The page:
Here are links related to Presuppositional apologetics gathered between September 22nd-30th, 2016.
Missed the last round up? Check out the re-blogged post from a friend OR that of Another REBLOG HERE
There’s a news story that’s trending titled “Muslim migrant boat captain who ‘threw six Christians to their deaths from his vessel because of their religion’ goes on trial for murder.” Of course the news of what the Muslim captain did to the six Christians are horrifying. As usual all kinds of comments are spewed over the internet . You waste your time reading all of it since some of them are just silly.
One comment that I couldn’t believe got 467 votes in eight hours stated the following:
Religious people always say that atheists lack morality, and yet I have never thrown anyone to their deaths.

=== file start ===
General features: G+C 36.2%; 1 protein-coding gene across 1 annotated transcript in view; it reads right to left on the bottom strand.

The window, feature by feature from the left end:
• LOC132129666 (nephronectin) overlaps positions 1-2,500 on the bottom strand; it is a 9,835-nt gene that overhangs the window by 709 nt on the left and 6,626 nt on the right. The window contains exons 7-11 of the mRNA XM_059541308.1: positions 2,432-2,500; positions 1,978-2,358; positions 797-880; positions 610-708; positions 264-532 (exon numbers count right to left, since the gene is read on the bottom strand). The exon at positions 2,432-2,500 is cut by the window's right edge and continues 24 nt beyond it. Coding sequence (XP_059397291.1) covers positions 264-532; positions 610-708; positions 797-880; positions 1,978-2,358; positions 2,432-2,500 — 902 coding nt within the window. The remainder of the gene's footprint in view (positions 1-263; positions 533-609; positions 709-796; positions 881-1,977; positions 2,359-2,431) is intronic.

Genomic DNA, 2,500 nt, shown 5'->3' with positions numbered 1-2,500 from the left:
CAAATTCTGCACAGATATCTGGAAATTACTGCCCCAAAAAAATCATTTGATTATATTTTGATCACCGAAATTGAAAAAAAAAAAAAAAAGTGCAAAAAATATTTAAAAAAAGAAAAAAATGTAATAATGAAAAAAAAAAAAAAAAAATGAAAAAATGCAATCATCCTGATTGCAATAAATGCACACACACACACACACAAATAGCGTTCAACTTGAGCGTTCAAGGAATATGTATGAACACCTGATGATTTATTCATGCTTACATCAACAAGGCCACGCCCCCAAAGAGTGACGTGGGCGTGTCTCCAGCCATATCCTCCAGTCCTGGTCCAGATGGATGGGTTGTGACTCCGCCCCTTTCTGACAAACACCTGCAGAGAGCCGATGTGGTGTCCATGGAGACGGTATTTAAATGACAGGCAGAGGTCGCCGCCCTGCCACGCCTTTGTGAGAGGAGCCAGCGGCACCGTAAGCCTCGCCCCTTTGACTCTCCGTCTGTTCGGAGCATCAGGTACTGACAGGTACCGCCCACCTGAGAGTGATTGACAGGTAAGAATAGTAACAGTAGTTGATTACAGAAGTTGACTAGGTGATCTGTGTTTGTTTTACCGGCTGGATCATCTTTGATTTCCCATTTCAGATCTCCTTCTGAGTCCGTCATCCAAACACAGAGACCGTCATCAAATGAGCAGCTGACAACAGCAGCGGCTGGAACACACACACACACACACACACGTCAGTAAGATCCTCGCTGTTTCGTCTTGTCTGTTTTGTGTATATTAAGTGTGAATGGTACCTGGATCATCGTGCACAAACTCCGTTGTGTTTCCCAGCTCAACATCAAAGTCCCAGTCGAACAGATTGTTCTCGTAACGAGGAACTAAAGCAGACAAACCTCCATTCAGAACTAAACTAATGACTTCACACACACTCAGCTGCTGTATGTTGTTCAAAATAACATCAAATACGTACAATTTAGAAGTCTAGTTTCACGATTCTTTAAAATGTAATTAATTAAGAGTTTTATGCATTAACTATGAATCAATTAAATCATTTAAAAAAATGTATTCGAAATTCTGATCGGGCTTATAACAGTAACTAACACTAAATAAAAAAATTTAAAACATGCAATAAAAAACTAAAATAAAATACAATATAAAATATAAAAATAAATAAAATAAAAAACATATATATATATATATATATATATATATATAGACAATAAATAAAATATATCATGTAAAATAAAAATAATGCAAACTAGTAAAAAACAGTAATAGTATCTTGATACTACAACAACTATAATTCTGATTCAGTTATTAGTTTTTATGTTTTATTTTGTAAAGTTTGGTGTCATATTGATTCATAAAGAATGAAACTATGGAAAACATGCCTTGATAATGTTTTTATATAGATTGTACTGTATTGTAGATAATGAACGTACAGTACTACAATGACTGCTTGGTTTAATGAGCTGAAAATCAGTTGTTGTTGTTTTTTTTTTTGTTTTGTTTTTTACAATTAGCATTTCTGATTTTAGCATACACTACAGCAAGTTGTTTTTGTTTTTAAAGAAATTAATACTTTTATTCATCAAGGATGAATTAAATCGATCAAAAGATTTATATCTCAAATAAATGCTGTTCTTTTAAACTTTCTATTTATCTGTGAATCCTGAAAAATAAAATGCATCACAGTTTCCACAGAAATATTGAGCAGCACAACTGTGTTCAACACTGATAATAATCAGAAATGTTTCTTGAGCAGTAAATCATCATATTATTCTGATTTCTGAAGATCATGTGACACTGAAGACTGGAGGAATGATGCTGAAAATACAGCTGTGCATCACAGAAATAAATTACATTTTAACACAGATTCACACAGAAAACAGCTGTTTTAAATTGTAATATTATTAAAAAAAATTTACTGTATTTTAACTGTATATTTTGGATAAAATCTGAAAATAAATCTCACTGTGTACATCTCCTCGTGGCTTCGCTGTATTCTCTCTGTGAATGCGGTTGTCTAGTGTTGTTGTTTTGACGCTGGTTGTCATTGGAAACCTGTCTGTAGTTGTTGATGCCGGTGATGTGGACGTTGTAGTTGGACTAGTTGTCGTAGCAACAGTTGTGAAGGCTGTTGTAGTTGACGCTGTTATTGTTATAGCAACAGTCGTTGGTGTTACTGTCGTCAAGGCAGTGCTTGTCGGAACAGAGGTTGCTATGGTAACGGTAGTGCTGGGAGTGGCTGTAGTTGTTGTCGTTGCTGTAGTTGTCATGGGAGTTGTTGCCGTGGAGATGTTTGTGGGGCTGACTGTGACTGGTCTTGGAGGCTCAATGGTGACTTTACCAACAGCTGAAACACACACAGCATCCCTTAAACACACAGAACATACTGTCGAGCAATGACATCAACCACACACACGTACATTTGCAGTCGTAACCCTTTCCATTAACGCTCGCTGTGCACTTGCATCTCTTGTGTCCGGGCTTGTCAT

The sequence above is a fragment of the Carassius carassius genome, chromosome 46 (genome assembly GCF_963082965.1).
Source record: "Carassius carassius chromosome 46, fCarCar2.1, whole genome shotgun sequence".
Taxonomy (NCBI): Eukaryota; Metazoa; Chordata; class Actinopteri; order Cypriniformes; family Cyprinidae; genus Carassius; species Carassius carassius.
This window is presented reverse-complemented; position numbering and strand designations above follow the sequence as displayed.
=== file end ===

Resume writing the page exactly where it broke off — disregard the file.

Now I’m honestly amazed that this comment go so much votes. It show that there are at least 467 people out there who think this statement is profound (it is more actually, when one thinks that this is the net amount of votes after people’s downvote). But for me this comment is sheer folly. And I’m only responding to this because of how many people liked it.
Posted in Christianity, Reformed, Theology, Presuppositional Apologetics, Book Review, God, presuppositionalism, John Frame, christian apologetics, theology proper, Perspectivalism, Presbyterian and Reformed Publishing, Doctrine of God on September 21, 2016 | 12 Comments »
John Frame. The Doctrine of God. Phillipsburg, NJ: Presbyterian and Reformed Publishing, June 1st, 2002. 864 pp.
Rating: 5 out of 5
This book is a great resource on a theology of God. Those who have read other works by the author John Frame will find him on top of his game here as well. This is a work that pastors and teachers would turn to as reference even after completing it. I enjoyed reading this book in two separate instances: once when I was in seminary as something I had to read through rather quickly and the second instance being after seminary at a slower pace as part of my morning routine of devotional-theological readings. I would recommend the second approach as the best way to read this volume.